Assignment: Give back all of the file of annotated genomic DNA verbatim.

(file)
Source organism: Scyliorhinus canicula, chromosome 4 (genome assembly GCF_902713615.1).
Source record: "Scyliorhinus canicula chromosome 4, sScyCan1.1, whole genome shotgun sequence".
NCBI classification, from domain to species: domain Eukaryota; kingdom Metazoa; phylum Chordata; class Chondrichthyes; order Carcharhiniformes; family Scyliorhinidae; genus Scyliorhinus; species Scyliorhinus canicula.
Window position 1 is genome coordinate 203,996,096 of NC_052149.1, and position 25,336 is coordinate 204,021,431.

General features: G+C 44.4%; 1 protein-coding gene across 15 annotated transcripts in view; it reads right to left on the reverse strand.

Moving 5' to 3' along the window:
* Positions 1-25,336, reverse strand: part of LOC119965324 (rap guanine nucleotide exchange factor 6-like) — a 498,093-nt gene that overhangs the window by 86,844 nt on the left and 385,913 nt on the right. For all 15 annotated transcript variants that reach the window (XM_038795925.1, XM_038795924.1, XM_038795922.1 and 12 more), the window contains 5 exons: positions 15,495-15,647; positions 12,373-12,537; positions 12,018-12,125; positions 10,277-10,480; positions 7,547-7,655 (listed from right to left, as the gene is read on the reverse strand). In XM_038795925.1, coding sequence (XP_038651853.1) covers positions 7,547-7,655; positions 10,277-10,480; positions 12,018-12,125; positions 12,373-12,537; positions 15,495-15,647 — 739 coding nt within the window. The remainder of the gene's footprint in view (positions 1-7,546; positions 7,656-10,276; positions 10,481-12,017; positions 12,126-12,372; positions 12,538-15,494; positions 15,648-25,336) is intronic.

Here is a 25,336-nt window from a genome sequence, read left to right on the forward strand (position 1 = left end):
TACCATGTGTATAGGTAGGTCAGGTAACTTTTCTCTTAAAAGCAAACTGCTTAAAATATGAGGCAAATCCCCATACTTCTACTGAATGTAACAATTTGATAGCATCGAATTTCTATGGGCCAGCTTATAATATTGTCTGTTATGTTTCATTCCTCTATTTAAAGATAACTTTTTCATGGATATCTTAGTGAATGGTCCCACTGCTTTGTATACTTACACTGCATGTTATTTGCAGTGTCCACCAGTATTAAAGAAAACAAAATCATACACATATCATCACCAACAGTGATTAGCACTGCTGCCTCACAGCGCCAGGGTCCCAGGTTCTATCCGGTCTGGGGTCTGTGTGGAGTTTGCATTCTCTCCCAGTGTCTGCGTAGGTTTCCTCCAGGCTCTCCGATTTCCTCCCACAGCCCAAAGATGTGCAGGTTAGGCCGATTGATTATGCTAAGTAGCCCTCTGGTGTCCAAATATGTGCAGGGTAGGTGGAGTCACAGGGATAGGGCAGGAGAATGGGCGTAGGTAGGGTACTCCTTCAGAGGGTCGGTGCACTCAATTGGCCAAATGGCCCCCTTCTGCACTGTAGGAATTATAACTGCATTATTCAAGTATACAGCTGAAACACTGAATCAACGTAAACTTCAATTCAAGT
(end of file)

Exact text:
Source organism: Scyliorhinus canicula, chromosome 4 (genome assembly GCF_902713615.1).
Source record: "Scyliorhinus canicula chromosome 4, sScyCan1.1, whole genome shotgun sequence".
NCBI classification, from domain to species: domain Eukaryota; kingdom Metazoa; phylum Chordata; class Chondrichthyes; order Carcharhiniformes; family Scyliorhinidae; genus Scyliorhinus; species Scyliorhinus canicula.
Window position 1 is genome coordinate 203,996,096 of NC_052149.1, and position 25,336 is coordinate 204,021,431.

General features: G+C 44.4%; 1 protein-coding gene across 15 annotated transcripts in view; it reads right to left on the reverse strand.

Moving 5' to 3' along the window:
* Positions 1-25,336, reverse strand: part of LOC119965324 (rap guanine nucleotide exchange factor 6-like) — a 498,093-nt gene that overhangs the window by 86,844 nt on the left and 385,913 nt on the right. For all 15 annotated transcript variants that reach the window (XM_038795925.1, XM_038795924.1, XM_038795922.1 and 12 more), the window contains 5 exons: positions 15,495-15,647; positions 12,373-12,537; positions 12,018-12,125; positions 10,277-10,480; positions 7,547-7,655 (listed from right to left, as the gene is read on the reverse strand). In XM_038795925.1, coding sequence (XP_038651853.1) covers positions 7,547-7,655; positions 10,277-10,480; positions 12,018-12,125; positions 12,373-12,537; positions 15,495-15,647 — 739 coding nt within the window. The remainder of the gene's footprint in view (positions 1-7,546; positions 7,656-10,276; positions 10,481-12,017; positions 12,126-12,372; positions 12,538-15,494; positions 15,648-25,336) is intronic.

Here is a 25,336-nt window from a genome sequence, read left to right on the forward strand (position 1 = left end):
TACCATGTGTATAGGTAGGTCAGGTAACTTTTCTCTTAAAAGCAAACTGCTTAAAATATGAGGCAAATCCCCATACTTCTACTGAATGTAACAATTTGATAGCATCGAATTTCTATGGGCCAGCTTATAATATTGTCTGTTATGTTTCATTCCTCTATTTAAAGATAACTTTTTCATGGATATCTTAGTGAATGGTCCCACTGCTTTGTATACTTACACTGCATGTTATTTGCAGTGTCCACCAGTATTAAAGAAAACAAAATCATACACATATCATCACCAACAGTGATTAGCACTGCTGCCTCACAGCGCCAGGGTCCCAGGTTCTATCCGGTCTGGGGTCTGTGTGGAGTTTGCATTCTCTCCCAGTGTCTGCGTAGGTTTCCTCCAGGCTCTCCGATTTCCTCCCACAGCCCAAAGATGTGCAGGTTAGGCCGATTGATTATGCTAAGTAGCCCTCTGGTGTCCAAATATGTGCAGGGTAGGTGGAGTCACAGGGATAGGGCAGGAGAATGGGCGTAGGTAGGGTACTCCTTCAGAGGGTCGGTGCACTCAATTGGCCAAATGGCCCCCTTCTGCACTGTAGGAATTATAACTGCATTATTCAAGTATACAGCTGAAACACTGAATCAACGTAAACTTCAATTCAAGT